There is no logical reason to have six months (or more) of your capital tied up in low yielding savings or money market accounts. This strategy is the best approach to an emergency fund because it allows you to preserve access and maximize your return!

What about You?

How have you structured your emergency funds? What are your thoughts on this approach?

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10 comments

  • Yes! Love the “living on one income” route! We do it now by default (Mrs. finishing up PHD) but I cannot WAIT until she picks up a job again because we’re already used to living on the one! So this helps with life changes and goals too, not just emergencies 🙂 If she wanted to quit and raise our kids at home going forward at least we know we could do it.

    • H. D. Carver /

      You really can’t put a price on peace of mind. Having some flexibility with your goals certainly gives you more freedom of choice with regard to the future. Yet another positive characteristic of a well planned emergency fund! Thanks for sharing.

  • If you are single, try living on half.

  • Emergency fund = critical. I prefer having at least a year. That way, the emergency fund can also become the “I hate my work situation” or the “I want a new career” fund. The peace of mind can help overcome the inertia associated with doing something that is right for you, your family, your sanity. It has helped me make life-changing decisions because I was not shackled by dependence on a fat pay check.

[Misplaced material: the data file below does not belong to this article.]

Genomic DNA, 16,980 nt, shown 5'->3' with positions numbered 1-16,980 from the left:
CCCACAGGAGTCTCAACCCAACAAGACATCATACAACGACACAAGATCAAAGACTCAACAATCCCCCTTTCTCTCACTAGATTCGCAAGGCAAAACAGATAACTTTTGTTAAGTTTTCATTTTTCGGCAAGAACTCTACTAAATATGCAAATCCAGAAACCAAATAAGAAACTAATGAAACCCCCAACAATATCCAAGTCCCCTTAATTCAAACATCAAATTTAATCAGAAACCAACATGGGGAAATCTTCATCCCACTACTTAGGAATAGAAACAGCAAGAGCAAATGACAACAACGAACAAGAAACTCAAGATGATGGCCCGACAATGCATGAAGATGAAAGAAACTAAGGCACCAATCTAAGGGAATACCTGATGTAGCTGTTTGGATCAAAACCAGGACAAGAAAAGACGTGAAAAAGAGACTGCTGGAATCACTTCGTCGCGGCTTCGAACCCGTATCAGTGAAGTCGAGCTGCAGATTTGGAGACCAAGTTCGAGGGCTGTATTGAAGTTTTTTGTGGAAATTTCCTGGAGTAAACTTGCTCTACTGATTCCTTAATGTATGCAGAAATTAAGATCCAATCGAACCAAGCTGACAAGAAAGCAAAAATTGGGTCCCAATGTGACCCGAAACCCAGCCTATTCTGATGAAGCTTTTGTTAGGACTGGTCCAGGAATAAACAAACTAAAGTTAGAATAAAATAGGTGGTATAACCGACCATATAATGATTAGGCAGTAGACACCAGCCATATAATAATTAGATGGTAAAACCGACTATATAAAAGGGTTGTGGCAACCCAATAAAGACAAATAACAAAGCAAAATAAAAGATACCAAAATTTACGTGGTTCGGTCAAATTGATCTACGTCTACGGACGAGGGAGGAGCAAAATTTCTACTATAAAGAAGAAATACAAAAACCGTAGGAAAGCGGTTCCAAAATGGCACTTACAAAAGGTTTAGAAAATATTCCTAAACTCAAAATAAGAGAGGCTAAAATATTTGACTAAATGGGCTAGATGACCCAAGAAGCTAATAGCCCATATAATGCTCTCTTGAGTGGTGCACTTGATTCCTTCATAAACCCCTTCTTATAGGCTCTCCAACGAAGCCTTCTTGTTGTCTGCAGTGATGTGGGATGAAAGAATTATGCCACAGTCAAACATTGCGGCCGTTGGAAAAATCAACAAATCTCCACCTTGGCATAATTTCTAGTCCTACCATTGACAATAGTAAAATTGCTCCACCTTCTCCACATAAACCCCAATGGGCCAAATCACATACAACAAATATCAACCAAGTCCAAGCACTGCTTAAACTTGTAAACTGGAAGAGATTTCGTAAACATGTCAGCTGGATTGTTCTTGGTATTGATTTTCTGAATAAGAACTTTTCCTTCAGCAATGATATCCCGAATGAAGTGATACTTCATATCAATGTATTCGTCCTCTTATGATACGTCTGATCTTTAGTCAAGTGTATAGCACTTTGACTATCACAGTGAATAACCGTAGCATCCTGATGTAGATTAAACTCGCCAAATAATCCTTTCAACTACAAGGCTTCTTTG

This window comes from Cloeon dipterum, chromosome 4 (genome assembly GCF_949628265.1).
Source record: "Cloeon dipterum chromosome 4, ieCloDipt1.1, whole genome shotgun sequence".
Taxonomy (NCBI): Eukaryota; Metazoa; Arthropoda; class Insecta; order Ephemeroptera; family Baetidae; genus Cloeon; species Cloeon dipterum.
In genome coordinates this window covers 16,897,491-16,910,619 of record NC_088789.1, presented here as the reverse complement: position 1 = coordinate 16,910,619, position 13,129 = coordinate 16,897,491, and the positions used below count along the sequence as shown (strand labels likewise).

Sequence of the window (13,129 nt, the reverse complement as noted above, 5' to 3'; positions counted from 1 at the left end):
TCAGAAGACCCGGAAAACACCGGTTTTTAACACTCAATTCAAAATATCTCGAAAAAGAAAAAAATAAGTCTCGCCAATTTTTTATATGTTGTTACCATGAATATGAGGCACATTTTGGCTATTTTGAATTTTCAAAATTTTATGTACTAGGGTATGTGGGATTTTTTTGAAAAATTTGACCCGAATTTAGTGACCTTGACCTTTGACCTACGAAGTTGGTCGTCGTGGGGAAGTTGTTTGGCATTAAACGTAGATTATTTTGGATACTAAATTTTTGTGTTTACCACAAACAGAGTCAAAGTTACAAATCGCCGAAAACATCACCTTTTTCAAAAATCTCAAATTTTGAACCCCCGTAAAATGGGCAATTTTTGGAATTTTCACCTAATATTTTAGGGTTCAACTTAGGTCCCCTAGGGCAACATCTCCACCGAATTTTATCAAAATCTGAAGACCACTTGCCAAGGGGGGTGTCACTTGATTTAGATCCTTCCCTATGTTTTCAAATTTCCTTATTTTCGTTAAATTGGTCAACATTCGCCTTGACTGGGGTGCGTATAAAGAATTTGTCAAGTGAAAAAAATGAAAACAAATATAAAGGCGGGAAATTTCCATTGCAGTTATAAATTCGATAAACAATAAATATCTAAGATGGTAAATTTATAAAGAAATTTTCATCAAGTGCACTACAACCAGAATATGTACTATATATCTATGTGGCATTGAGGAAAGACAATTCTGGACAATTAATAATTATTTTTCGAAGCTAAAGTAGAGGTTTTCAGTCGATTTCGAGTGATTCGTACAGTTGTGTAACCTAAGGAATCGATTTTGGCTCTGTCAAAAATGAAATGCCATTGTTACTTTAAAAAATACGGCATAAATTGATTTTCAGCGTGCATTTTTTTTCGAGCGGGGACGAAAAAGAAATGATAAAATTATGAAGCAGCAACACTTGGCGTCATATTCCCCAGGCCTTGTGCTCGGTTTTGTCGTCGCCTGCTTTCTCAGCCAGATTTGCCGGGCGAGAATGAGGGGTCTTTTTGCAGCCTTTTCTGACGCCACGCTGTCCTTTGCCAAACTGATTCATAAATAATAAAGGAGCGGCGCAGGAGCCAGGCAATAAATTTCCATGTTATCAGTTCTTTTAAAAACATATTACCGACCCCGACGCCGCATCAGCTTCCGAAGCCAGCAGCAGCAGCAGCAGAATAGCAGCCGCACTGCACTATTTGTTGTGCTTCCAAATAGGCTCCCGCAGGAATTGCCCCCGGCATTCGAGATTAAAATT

• H. D. Carver /

      Excellent points that go right to the heart of my one-size-does-not-fit-all statement. Everyone faces unique concerns and challenges. I applaud you for addressing yours. Keep up the great work!

  • Hi, first time reader here; enjoyed the article and will browse some more.

    I like your approach, I’ve been struggling with how much to have ‘liquid’ while I’m building wealth. I have a wife, a home and one daughter – so I tend to lean a bit higher on the liquid (the lowest being 2 months living expenses instead of one).

    In the past, I would have 6-12 months.. but realizing recently that I was missing out on some growth in the equities and mutual fund step you mention.

    Chat soon,

    Steve

    • H. D. Carver /

      That’s a smart move Steve. We can’t afford to be leaving money on the table these days! Thanks for stopping by Your Finances Simplified. We hope you’ll come back often!

  • I enjoyed this article – it really got me thinking about our Emergency Fund and the reasoning behind it. I’m pretty conservative, I guess. We have two incomes, and our fund would cover us for 3-4 months if we lost both jobs simultaneously.

    I’m really struggling with the idea of moving some of this money out of savings and into equities… even money for months three or four. I think my rationale is that if an actual emergency were to occur in my life (myself or my husband in an accident, say), I would not want to deal with decisions like “In two weeks I’ll need to sell X stock for living expenses next month”. I mean, if he’s in the hospital or whatever, I’ll have enough on my plate without worrying about which CD is which.

    Does that make sense? Am I alone on this?

    • H. D. Carver /

      Samantha, it makes perfect sense … for you! Remember, the principal motivation for establishing an emergency is peace of mind. If you have concerns about moving some of these funds into equities, then don’t do it! Why sacrifice the peace of mind you have struggled to achieve? Others may be very comfortable in doing what I have suggested. It is your peace of mind that is paramount. After all, it is your emergency fund.

  • […] Cash is not a four letter word. While holding cash reserves will cost you income opportunities in good times, when there is a financial crisis, cash is king. If we learned nothing else from 2008, we learned that having a cash reserve is critical to survival. What percentage to hold, in cash or cash equivalents, is up to each individual, but to have no cash reserves is an enormous mistake. Build an emergency fund! […]